The notorious quarterback of the Cleveland Browns, Deshaun Watson, was found guilty of breaching the NFL’s personal conduct rules by engaging in “predatory conduct” in private sessions with massage therapists. As a result, Watson has been suspended for six games without pay.
In civil cases brought by 25 women, Watson has been charged with sexual assault and inappropriate behavior during massage sessions. The interactions that are the subject of the complaints allegedly occurred between March 2020 and March 2021 while Watson was playing for the Houston Texans.
One of the 25 lawsuits was dismissed after a judge ruled in April 2021 that the plaintiffs needed to alter their applications to divulge their names. Watson agreed to settle three of the final four lawsuits on Monday, according to Houston lawyer Tony Buzbee, who represents the women suing Watson. In June, Watson settled 20 of the 24 lawsuits he was facing.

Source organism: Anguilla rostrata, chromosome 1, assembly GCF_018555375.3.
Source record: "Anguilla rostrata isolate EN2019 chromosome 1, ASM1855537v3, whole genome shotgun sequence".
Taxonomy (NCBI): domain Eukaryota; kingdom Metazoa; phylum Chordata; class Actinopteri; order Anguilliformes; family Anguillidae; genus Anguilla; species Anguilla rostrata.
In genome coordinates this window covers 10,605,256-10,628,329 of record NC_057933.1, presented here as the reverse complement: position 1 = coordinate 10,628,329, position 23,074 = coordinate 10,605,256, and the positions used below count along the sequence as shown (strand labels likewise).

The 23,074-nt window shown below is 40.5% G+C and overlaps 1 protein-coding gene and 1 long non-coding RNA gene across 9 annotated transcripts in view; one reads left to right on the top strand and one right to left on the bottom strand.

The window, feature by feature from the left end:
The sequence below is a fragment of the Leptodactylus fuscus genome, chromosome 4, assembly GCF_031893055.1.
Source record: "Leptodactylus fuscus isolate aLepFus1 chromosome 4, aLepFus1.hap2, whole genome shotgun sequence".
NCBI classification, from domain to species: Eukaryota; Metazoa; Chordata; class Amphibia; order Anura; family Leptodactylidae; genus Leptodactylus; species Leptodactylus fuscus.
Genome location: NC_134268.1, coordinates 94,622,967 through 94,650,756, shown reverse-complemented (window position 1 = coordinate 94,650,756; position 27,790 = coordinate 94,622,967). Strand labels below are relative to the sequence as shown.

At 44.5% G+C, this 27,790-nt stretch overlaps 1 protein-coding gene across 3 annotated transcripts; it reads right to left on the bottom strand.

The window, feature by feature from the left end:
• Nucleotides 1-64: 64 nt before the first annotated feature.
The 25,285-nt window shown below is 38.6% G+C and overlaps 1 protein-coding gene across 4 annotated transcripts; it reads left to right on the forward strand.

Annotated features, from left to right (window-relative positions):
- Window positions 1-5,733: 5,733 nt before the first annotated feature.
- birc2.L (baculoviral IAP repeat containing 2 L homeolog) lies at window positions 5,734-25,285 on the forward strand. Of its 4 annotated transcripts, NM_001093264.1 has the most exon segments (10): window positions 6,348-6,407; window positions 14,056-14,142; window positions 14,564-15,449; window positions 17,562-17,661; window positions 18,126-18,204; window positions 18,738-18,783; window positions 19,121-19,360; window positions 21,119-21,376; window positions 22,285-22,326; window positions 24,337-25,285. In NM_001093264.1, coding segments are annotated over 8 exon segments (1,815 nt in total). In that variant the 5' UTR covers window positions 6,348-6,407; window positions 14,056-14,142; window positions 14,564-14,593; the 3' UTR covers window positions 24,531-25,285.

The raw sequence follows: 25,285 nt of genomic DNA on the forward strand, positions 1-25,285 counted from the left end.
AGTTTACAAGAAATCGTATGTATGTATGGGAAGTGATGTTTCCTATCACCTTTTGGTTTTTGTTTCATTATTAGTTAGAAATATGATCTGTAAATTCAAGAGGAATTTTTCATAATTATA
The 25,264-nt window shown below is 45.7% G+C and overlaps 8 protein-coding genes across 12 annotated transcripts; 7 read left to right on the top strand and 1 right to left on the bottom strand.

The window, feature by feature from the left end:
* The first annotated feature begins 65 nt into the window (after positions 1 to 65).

The NFL requested an open-ended ban of at least a year for breaking the league’s personal conduct policy, but the punishment imposed by the game’s disciplinary officer, former federal judge Sue L. Robinson, was far less severe.
“Although this is the most significant punishment ever imposed on an NFL player for allegations of nonviolent sexual conduct, Mr. Watson’s pattern of conduct is more egregious than any before reviewed by the NFL,” Robinson wrote in the conclusion to her 16-page report.
The NFL requested Watson serve a minimum 17-game regular season and postseason suspension, which the six-game punishment falls far short of. Robinson criticized the NFL for requesting an unusual full-season suspension, which would be much longer than what other players have faced for similar allegations of nonviolent sexual conduct.
“While it may be entirely appropriate to more severely discipline players for nonviolent sexual conduct, I do not believe it is appropriate to do so without notice of the extraordinary change this position portends for the NFL and its players,” she wrote.